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Robert Allen Zimmerman's family history:

Zigman/Zigmond Zimmerman 1876-1936 Odessa Ukraine, arrived USA 1907. Salesman - shoe store / dry goods.

Anna (Greenstein / Kyrgyz?) Zimmerman 1879 (married Zigmond 1898) Kars Turkey? Odessa Ukraine, arrived USA 1910.

Maurice Zimmerman 1901-1981 Odessa Ukraine, arrived USA 1910.

Marian (Minnie) Zimmerman 1903-1996 Odessa Ukraine, arrived USA 1910.

Paul Zimmerman 1905-1981 Odessa Ukraine arrived USA 1910. Salesman - Woolin Company then shop. 

Jack Zimmerman 1909 Odessa Ukraine, arrived USA 1910. Salesman - grocery store.

Abe Zimmerman 1911-1968 born in Minnesota. Oil company (accountant) then shop 

Max Zimmerman 1914-1996 born in Minnesota. Newspaper then shop 

Beatty (Stone) Zimmerman 1915-2000


Abram H. Zimmerman, Bob’s father, was born in America, in Duluth, Minnesota, on October 19, 1911, into a family of four other children. If you believe the 1920 census details, Abe was the first of the family born in the USA. It’s more reasonable to believe the 1930 census, which says that Jack/Jake was born in the USA a year ahead of Abe. 

Abe’s father—Bob’s paternal grandfather—is Zigman Zimmerman; his Hebrew name is Zisel. ‘I don’t know how they got a German name,’ said Dylan in the 1978 Playboy interview. Zigman was born in the thrusting Russian port of Odessa on Christmas Day 1875, and grew up in an atmosphere of active, vicious anti-Semitism. He seems to have run a shoe-making business before he fled Tsar Nicholas II’s pogroms in 1906. His brother Wolfe not only stayed behind but became a soldier in the Russian army. 

Zigman arrived into the US in 1907, through Ellis Island to New York City, like so many others. From there he moved north-west until he arrived in Duluth. He worked as a peddler and sent for his family soon afterwards: by 1910 they had arrived. His wife Anna, formerly Chana Greenstein, born in Odessa on March 16, 1878, had given birth to three children before their emigration: Maurice, aged eight on arrival; Minnie, aged six; and Paul, four. They squeezed into a small apartment at 221/2 West 1st Street, where we presume the fourth child, Jake, was born (though the 1930 census says he was born in Wisconsin). Either way, before the next brother, Max, came along in 1914, the Zimmermans had moved to a house: 221 Lake Avenue North, Duluth. It is the only one of the houses Bob Dylan’s father lived in as a child and as a young adult that does not still exist.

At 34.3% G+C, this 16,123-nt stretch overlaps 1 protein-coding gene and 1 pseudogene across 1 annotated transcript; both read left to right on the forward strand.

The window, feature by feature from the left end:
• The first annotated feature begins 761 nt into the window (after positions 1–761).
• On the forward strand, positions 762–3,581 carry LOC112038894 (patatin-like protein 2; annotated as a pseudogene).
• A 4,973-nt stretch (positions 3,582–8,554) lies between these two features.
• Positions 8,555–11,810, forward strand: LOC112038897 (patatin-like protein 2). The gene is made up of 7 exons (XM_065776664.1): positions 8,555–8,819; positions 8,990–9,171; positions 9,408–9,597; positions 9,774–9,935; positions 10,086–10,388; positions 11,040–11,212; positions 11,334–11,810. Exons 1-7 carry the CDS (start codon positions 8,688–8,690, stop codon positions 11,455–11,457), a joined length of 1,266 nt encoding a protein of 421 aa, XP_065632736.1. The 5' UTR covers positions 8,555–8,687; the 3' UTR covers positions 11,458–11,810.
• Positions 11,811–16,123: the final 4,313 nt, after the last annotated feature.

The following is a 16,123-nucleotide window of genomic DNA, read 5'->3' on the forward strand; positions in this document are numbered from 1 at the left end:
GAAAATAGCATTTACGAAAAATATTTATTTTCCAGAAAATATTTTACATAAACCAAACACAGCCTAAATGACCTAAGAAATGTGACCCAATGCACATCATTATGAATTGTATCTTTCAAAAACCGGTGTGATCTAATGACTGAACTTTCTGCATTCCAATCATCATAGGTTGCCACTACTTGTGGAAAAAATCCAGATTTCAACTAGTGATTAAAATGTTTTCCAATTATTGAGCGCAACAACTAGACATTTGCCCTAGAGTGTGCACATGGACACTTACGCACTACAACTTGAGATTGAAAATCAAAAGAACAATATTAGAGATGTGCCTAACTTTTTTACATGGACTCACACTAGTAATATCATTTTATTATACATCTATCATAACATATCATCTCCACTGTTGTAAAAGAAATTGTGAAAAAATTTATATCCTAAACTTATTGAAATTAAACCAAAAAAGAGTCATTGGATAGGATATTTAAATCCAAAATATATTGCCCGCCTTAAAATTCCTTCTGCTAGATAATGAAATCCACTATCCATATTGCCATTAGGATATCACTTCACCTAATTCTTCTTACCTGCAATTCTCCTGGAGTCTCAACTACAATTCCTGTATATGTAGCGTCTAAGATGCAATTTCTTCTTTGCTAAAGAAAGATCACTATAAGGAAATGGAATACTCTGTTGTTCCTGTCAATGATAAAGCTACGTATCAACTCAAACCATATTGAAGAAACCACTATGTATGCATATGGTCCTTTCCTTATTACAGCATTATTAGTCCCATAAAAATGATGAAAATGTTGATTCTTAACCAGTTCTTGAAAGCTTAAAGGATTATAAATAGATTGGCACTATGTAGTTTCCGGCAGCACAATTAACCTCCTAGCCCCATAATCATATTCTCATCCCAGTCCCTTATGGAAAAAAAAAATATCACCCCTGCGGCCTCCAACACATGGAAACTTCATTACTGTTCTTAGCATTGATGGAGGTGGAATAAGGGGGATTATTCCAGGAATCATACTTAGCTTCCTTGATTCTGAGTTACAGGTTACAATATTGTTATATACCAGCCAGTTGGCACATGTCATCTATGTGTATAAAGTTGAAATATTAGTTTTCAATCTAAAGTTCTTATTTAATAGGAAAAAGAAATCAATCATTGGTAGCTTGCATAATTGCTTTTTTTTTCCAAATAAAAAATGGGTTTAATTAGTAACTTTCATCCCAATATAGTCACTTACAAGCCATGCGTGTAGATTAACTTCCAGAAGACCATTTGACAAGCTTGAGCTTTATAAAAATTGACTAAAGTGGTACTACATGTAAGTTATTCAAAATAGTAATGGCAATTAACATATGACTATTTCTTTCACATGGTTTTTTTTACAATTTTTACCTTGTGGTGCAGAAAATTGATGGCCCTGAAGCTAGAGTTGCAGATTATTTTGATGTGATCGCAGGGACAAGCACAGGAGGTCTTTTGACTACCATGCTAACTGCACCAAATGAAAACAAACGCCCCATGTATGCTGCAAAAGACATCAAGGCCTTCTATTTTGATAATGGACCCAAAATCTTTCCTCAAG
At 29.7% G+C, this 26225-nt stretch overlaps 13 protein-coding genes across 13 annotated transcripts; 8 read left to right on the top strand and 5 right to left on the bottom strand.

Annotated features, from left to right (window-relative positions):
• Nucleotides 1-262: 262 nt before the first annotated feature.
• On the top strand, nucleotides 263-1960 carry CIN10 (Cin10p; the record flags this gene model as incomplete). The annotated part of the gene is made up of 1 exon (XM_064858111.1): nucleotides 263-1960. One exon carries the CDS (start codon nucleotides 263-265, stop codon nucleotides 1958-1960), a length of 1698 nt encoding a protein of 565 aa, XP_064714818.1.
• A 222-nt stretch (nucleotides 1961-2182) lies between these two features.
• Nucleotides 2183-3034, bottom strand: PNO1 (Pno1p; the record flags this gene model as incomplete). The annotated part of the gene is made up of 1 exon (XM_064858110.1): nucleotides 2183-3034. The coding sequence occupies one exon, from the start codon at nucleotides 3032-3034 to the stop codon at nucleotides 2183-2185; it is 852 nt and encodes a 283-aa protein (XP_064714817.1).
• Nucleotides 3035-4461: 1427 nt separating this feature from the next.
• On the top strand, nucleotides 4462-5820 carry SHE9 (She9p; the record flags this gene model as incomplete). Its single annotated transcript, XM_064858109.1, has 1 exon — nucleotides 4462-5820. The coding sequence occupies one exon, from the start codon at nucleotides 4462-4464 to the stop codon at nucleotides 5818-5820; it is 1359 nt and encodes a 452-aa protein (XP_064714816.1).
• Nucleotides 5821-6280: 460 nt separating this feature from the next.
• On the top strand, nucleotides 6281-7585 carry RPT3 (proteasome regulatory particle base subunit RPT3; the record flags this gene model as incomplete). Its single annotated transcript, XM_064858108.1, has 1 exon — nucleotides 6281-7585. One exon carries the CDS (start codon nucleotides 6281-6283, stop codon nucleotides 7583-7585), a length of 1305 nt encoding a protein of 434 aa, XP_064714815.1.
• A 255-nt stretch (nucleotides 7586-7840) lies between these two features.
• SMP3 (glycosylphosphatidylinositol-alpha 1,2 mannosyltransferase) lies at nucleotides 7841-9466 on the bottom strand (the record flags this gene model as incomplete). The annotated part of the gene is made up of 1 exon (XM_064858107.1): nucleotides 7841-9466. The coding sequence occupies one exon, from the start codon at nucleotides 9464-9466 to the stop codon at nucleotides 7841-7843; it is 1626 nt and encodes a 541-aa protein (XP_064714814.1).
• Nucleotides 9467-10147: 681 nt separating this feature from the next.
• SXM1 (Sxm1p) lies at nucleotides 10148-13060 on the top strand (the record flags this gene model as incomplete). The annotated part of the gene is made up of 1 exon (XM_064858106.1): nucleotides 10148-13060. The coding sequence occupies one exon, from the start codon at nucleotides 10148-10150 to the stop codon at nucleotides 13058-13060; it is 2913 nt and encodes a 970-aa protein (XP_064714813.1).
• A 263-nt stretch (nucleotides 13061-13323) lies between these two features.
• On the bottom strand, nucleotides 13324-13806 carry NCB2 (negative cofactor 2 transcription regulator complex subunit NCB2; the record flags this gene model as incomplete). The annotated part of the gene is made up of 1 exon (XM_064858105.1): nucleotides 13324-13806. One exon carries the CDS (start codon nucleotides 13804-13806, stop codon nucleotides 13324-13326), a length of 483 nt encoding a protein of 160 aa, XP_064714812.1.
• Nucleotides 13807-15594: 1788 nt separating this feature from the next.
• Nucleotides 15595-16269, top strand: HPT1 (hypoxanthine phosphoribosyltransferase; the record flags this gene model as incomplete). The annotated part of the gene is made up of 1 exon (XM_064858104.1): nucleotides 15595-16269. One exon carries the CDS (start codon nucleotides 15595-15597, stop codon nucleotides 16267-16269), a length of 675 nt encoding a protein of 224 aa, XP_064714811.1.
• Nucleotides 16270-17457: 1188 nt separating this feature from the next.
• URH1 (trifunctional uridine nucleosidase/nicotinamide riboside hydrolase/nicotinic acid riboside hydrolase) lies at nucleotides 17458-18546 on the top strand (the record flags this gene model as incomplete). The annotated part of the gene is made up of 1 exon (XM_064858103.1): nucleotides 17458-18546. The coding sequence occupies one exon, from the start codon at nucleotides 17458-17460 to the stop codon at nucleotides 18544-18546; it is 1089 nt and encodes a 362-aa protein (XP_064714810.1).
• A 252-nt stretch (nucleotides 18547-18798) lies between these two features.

Zigman was still a peddler when Abe was born, but by 1917, Zigman, now styling himself Zigmond H. Zimmerman, was a ‘solicitor’ working for the Prudential Life Insurance Co. He had obtained his naturalisation papers in 1916, but when the USA entered the Great War in 1918, the Zimmermans were forced to register as aliens. His wife Anna told the registrar she was a dressmaker, and that she spoke ‘a little English’. Zigman could speak it but not read it. By 1920 he was a dry goods salesman; later that decade he opened his shoe store but it failed, and by 1930 he was a salesman in someone else’s. All the same, in 1925 they moved again, to a two-storey house at 725 East 3rd Street.